There were too few who supported it because it was baseball regardless of where it was played or who owned the club.
What Next?
But all that is water under the bridge. The question is what do we do next to get the game going again?
In view of the present situation there isn't much that can be done except wait—and posibly pick out and set aside a site for a future baseball park.
If and when Spokane does return to organized ball a park with a covered grandstand amnd seats with backs appears to be a must from many points of view Ferris field is ideally located for baseball. But the amount that Hotchkiss wants for the land causes us to believe that it's too valuable a piece of property for a ball park. There must be cheaper land just as suitable that can be used.
It wouldn't seem to be good business to pay around $150,000 for 12 acres when you have to figure on spending between $300,000 and $400,000 more just to erect a grandstand with a few thousand covered seats.
Unfavorable Publicity
While Spokane will receive a lot of unfavorable publicity nationally for dropping out of baseball, we think the move will not hurt the city's chances of getting into the Coast league some day. The town's rceord prior to the 1948 fire that destroyed the 7200-seat grandstand was exceptionally good. There's no reason to believe it won't be just as good again.
Today it's pretty hard to believe that the city which carried the Western International league on its shoulders for so many years has dropped by the wayside.
There's comfort in the thought, however, that there's always tomorrow and baseball again.

Spokane, Calgary Ouster Force Caps Back on ‘Road’
Brenner Gang Back Friday

[Vancouver Province, June 22, 1954]
Don Osborn and his Spokane Indians rolled into town by train this morning at almost the same time as their supposed opponents, Vancouver Capilanos, were leaving by automobile for Yakima. This confused state of affairs, all too typical of the unstable Western International League since before the start of the 1954 season, followed on a possibly inevitable announcement by league president Robert Abel that two of the pro loops’ 10 teams had folded.
The Spokane team, ward of the league for a week since owner Roy Hotchkiss forfeited his franchise and the always-shaky Calgary Stampeders gave up the ghost officially Monday. The Spokane franchise was turned over to the parent Philadelphia Phillies and Calgary disbanded.
Calgary’s bubble burst when the club couldn’t raise fund to go to Yakima for a series scheduled to start tonight. That was the death knell for a citizens’ committee, the “Save Spokane Indians, Inc.,” that had been trying to raise enough money to keep the Indians going. They had raised less than $3000 of a required $40,000 in a week.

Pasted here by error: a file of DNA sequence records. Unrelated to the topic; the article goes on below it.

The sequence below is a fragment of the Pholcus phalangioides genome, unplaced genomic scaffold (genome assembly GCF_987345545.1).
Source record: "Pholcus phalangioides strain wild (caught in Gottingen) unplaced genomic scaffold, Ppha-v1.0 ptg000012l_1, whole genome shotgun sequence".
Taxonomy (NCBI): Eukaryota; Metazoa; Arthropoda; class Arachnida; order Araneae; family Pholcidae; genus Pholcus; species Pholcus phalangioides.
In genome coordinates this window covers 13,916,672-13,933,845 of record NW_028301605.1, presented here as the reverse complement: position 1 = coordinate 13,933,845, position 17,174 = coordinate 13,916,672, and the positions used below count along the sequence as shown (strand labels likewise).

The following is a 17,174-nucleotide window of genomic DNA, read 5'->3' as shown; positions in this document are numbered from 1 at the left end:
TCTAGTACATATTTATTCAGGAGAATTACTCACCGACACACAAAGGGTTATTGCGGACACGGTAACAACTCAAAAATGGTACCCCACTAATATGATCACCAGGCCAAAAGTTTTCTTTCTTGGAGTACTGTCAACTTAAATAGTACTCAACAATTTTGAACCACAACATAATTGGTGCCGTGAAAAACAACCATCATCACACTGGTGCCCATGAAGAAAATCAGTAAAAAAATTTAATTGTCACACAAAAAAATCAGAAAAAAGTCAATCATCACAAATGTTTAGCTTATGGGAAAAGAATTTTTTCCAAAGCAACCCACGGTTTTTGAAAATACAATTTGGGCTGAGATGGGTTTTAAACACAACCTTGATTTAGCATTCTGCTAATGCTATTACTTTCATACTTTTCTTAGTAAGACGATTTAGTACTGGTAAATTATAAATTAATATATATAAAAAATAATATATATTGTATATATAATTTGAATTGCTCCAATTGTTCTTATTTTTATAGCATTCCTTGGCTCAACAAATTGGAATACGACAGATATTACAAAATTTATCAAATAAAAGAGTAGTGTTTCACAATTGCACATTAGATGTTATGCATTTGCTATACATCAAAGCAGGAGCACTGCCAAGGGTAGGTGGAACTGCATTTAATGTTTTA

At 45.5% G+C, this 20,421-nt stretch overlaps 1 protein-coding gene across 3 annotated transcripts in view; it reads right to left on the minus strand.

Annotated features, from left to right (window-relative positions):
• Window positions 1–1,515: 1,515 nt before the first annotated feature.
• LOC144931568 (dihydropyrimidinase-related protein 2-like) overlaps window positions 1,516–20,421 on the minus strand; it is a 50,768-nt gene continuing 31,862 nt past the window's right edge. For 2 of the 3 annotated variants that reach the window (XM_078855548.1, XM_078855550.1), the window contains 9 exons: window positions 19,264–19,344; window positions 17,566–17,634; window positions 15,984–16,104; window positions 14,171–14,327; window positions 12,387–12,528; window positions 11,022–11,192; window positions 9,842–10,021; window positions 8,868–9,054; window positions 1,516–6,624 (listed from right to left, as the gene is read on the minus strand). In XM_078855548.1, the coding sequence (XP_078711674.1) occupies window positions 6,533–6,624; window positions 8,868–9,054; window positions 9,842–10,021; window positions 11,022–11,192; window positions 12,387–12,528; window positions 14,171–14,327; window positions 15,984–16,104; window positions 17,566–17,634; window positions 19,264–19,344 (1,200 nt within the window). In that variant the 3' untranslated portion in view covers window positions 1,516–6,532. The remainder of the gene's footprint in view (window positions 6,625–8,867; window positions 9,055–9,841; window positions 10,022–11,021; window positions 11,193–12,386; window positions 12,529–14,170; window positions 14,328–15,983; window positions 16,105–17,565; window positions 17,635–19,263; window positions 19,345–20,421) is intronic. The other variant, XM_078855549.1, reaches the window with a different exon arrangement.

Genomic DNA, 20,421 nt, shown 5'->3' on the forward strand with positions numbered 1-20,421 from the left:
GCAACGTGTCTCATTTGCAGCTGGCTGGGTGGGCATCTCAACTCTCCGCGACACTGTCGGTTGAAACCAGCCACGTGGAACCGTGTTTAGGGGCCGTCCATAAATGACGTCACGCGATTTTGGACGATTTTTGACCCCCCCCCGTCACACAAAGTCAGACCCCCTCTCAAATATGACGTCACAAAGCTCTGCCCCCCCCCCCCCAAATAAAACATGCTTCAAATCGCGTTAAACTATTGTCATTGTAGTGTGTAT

Immediate effects on the Capilanos, and the league, were these:
1. The Caps’ series here with Spokane, scheduled to start tonight, of course blew up, and the locals will now play in Yakima tonight, Wednesday and Thursday.
Re the rest of the week, Caps’ Bill Brenner has a wire from league president Bob Abel saying Lewiston will be here. Lewiston will play a double-header here Friday and one game Saturday.
2. The first half schedule, expected now to end June 30, will continue through to the original date, July 5.
In Calgary, president Bus Lacey called a meeting of the players and told them: “I’ve poured a lot of money into this thing and I just can’t go on. There has to be a halt somewhere.”
It was estimated that the club had lost $60,000 in two years of operation.
Calgary’s folding will undoubtedly raise howls among certain clubs about the long haul to the prairies just to play one club, but in Edmonton, John Ducey made a firm stand.
He pointed out that his team has “lived up to every commitment,” and said that if league directors should attempt to disenfranchise them “baseball would find itself in civil courts.”

Calgary, Spokane Give Up Ghost
Change Affects Schedule of Tyees

[Victoria Colonist, June 22, 1954]
Yesterday, only eight days after it had been decided upon at an emergency meeting in Spokane that all clubs would continue to operate, the Western International baseball found itself an eight-club organization again—less than a season and a half after it had added Calgary and Edmonton to become organized baseball’s only 10-club league.
The missing clubs are Calgary Stampeders and Spokane Indians. Both, it was reported yesterday afternoon, have officially withdrawn.
Stampeders, who caused league officials to gather before the season started and again after the season was only about two weeks old, came to the end of the road yesterday when the team was disbanded following a conference with club-president Norman “Bus” Lacey.
“I’ve poured a lot of money into this thing,” Lacey told his assembled players Monday. “I just can’t go on and the other directors feel the same way so there’s nothing to do but call it quits.
“I am sorry for the inconvenience it causes you fellows but there has to be a halt to this thing somewhere.”